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no less good in matter, teaching them something of worth, exciting to virtue and the hatred of vice: and by this the young ones learned to speak gracefully and courageously.
46. Now to proceed. The afternoon's employments, as on Mondays, so also on the others of the rest of the weekdays,—the time and hours spent much at one. Dinner ended, these things performed, all departed the room, and each went where they thought good, until one o'clock. Then the bell tolled for the boys to school, and at that hour those that had their turns came up into the great chamber again, to say their psalms and head of concordance, sing a hymn and play on the organ whilst they sung. There old Mrs. Ferrar commonly sat till four o'clock, and, as before, each hour had its performance; some were at one employment and some at another, such as you heard before was their work.
47. Then rung the bell to prayer, which was performed by all, going to church again to divine service, and so home again. And at five the bell rung to supper, which was performed in the great parlour, with reading, &c., as you heard at noon. This done there was liberty given to retire where each would, in summer-time walking abroad, in winter there was a great fire in the room; so some went to one thing, some to another, to learn against next morning, there being many candles in the room in several places; and the three masters had leave to go to their studies, or where they would.
48. Eight o'clock coming, the bell rung to prayers for bed-time; so all came up into the great chamber, where a hymn was sung, the organs playing, and then prayer said by Nicholas Ferrar. The room was well stored with candles. This done, all the children came, and craved on their knees their grandmother's and parents' blessing, then each bidding other good night, every one the sons and daughters waiting on their grandmother to her chamber, so each departed to their several chambers, closets, &c., and as before related, no more going up and down the house, the outward doors locked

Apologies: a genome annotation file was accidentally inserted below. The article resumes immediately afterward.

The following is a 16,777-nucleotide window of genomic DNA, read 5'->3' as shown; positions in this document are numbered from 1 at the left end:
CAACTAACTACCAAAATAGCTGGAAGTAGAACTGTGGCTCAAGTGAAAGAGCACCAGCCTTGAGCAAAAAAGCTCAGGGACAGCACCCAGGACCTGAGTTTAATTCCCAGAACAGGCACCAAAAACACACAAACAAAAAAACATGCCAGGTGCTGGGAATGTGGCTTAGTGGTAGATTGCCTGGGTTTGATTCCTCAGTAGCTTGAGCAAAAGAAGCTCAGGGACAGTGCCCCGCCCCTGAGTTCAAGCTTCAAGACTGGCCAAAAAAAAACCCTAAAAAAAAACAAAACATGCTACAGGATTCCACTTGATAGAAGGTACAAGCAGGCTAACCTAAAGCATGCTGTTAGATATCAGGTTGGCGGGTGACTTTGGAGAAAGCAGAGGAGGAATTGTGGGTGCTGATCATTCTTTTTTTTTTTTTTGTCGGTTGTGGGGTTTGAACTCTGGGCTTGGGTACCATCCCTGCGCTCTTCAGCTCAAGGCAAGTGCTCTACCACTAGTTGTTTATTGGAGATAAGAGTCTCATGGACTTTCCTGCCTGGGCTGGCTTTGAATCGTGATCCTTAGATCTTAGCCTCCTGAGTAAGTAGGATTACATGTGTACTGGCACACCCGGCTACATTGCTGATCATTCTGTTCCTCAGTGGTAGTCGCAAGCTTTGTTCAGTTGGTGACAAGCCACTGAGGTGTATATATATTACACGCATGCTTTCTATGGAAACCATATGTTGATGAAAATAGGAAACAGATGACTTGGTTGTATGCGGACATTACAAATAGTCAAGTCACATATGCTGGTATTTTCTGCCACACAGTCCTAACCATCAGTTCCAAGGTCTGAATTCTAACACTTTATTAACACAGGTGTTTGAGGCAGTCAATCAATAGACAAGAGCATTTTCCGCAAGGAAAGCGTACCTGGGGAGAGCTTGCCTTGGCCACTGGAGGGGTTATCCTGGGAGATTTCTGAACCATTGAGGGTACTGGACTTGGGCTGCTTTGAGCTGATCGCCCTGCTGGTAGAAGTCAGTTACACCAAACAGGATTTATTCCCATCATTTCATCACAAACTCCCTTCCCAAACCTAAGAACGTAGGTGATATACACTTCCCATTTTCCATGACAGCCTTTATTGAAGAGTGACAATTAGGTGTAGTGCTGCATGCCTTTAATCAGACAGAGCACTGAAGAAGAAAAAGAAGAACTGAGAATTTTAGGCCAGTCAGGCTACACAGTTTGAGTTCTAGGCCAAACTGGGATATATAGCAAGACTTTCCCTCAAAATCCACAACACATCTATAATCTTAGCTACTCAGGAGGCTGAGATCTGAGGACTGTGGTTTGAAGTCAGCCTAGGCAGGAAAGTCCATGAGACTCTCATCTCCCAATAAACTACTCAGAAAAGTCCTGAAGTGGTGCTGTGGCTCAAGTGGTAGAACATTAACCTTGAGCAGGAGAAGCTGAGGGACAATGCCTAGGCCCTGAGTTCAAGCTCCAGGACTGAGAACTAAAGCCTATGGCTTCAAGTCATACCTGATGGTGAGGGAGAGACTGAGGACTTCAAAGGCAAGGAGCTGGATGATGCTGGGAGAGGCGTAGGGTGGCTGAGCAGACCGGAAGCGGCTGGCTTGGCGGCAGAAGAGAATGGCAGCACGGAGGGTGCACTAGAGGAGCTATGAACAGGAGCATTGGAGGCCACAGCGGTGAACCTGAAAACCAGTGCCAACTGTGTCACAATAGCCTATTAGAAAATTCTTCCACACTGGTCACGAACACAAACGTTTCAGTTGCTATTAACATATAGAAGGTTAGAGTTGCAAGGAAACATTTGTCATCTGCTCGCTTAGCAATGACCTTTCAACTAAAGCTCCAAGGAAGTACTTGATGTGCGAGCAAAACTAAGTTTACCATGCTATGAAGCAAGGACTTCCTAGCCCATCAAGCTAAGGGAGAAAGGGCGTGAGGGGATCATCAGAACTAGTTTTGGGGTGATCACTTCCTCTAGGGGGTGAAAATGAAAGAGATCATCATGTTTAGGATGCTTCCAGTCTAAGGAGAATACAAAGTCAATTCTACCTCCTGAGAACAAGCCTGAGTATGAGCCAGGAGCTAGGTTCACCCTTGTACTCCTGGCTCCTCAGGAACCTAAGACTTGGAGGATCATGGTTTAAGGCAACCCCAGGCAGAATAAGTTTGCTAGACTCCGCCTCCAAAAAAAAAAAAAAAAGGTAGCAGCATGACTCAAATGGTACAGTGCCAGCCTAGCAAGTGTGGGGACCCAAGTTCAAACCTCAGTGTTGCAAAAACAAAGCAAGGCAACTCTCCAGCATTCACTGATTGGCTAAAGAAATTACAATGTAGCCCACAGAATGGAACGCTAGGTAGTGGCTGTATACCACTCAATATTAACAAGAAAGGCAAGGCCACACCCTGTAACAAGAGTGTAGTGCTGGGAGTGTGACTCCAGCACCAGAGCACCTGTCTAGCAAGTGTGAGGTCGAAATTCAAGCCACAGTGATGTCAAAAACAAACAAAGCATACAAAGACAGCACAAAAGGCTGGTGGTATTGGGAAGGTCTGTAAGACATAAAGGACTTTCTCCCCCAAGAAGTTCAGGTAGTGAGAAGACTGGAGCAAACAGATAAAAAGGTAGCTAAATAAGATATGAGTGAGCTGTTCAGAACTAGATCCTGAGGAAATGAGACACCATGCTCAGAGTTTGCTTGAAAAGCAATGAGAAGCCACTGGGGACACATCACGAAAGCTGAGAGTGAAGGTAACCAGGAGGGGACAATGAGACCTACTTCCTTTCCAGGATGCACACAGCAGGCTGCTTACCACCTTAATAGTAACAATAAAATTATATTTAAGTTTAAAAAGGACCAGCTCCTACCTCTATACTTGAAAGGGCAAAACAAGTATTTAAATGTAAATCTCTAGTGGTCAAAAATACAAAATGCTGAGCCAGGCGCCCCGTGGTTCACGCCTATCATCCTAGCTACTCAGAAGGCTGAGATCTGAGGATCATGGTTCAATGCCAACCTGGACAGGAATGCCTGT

up. And thus in brief you have a relation of their manners and of their hours' employment and daily exercises all the week long, till Sunday again.
49. Nicholas Ferrar, considering more and more the extraordinary favour and blessings of God to his family, in a most superlative degree and in no less than a miraculous way delivering thein out of so many eminent dangers; that it was their part in some measure to shew their more and more than thankfulness to God for them, and that in a more than ordinary or usual way or custom than was practised by most, none having more cause than their family to love and serve God at all times and in all places, in such manner as was pleasing to Him and agreeable to the doctrine of the Church of England and to the laws of the land :-hereupon with the advice, consent, and approbation of both religious, grave, learned divines, and amongst the rest upon the invitation of that worthy servant of Christ, Mr. George Herbert', his most entire friend and brother? (for so they styled each other) :Nicholas Ferrar, I say, propounded to those of the family, who should of their own free will and choice approve of the thing; for none should be enforced, or the less well thought of, that did only not like of it, or would not be ready to take a part in it. So he found those that did desire to be partners in the action. It was that every night two at least should take their turns, one in the seven nights to watch, and should begin it at nine at night, and so continue till one in the morning. It was to be performed in their several apartments and oratories appointed for the same: the womankind had theirs at one side of the house, the men on the other side, a great way asunder each from the other; and the daughters had for their companion one of their sisters, or sometimes a maidservant, whose desire it was then to watch (for you are to know, that most of the maids could read and say psalms without book). And the men that were actors had one of the boys at the least, if not two, that would also readily desire and strive who should watch, and they could